The PE-Sciex QSTAR Pulsar Hybrid Tandem-MS system (equipped with a TurboIon-Spray source operating in positive ion mode) consisted of a quadrupole mass analyzer (Q1) followed by a quadrupolar collision cell (Q2) and a reflectron time-of-flight (TOF) unit, as the second mass analyzer (QqTOF). The ion spray voltage was 5,500 V. High-purity nitrogen was used as curtain and collision gas, air was used as nebulizer and heater gas. Heater gas was set at 7.0 L/min, and TurboIon-Spray probe temperature was maintained at 300 °C. The settings for the nebulizer and curtain gases were 1.2 and 1.0 L/min, respectively; the gas pressure in the collision cell was 8 mTorr. Mass axis calibration of the mass-resolving quadrupole Q1 was performed by infusion of a polypropylene glycol solution (from Perkin Elmer) at 10 μL/min. Unit mass resolution was established and maintained in the mass resolving quadrupole by keeping a full width at half maximum of ∼0.7 Da. Mass calibration for the TOF analyzer and resolution for TOF-MS and TOF-MS/MS acquisition mode were performed by infusion of the renin solution. Mass resolution calculated at 829.5348 amu was 8,333 full width at half maximum. All the analyses were performed in TOF-MS/MS acquisition mode and in a new working mode that combines TOF-MS and TOF-MS/MS acquisition in a single chromatographic run. The analyses in TOF-MS/MS acquisition mode were performed by four separate product ion scan experiments with the Q2 pulsing function turned on. Values of the declustering potential, the optimum collision energy, the m/z ratio of parent ions selected in the Q1 quadrupole and the Q2 pulsing setting are reported in Table 1. The mass spectrometry data handling system used was the AnalystQS software from PE-Sciex.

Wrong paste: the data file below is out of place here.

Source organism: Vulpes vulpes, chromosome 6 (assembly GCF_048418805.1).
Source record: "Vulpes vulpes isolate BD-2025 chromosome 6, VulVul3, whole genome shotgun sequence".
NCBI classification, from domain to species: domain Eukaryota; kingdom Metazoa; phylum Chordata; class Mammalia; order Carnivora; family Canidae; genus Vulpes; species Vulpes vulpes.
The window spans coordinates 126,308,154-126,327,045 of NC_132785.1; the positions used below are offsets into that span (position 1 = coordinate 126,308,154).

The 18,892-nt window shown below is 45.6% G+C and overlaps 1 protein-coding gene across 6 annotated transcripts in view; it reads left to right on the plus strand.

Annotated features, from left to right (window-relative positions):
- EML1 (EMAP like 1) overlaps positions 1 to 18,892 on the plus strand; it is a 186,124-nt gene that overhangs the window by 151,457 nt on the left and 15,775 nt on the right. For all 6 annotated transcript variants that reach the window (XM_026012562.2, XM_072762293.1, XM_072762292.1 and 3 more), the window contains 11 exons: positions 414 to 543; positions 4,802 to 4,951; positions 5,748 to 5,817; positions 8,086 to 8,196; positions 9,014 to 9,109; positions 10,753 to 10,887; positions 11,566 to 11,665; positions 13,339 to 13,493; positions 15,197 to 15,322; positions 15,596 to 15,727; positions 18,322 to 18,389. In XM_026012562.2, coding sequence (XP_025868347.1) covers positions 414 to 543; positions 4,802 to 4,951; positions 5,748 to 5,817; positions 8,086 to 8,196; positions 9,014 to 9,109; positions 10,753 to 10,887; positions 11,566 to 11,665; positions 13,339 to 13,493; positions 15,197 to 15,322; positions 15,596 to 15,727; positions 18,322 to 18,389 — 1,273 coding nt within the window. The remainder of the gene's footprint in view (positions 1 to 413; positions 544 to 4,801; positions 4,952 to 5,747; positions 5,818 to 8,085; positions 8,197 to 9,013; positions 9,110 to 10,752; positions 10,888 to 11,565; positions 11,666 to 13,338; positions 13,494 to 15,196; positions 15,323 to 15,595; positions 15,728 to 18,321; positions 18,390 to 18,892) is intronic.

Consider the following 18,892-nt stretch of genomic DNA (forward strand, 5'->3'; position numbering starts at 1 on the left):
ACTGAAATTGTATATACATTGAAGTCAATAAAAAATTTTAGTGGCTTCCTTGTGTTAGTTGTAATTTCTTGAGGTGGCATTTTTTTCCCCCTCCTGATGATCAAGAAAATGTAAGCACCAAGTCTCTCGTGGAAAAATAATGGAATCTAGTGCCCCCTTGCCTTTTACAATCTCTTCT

Table 1. Experimental conditions for the QqTOF product ion scan determination of anti-HIV drugs
Q2 pulsing setting
Q1 quadrupole (m/z)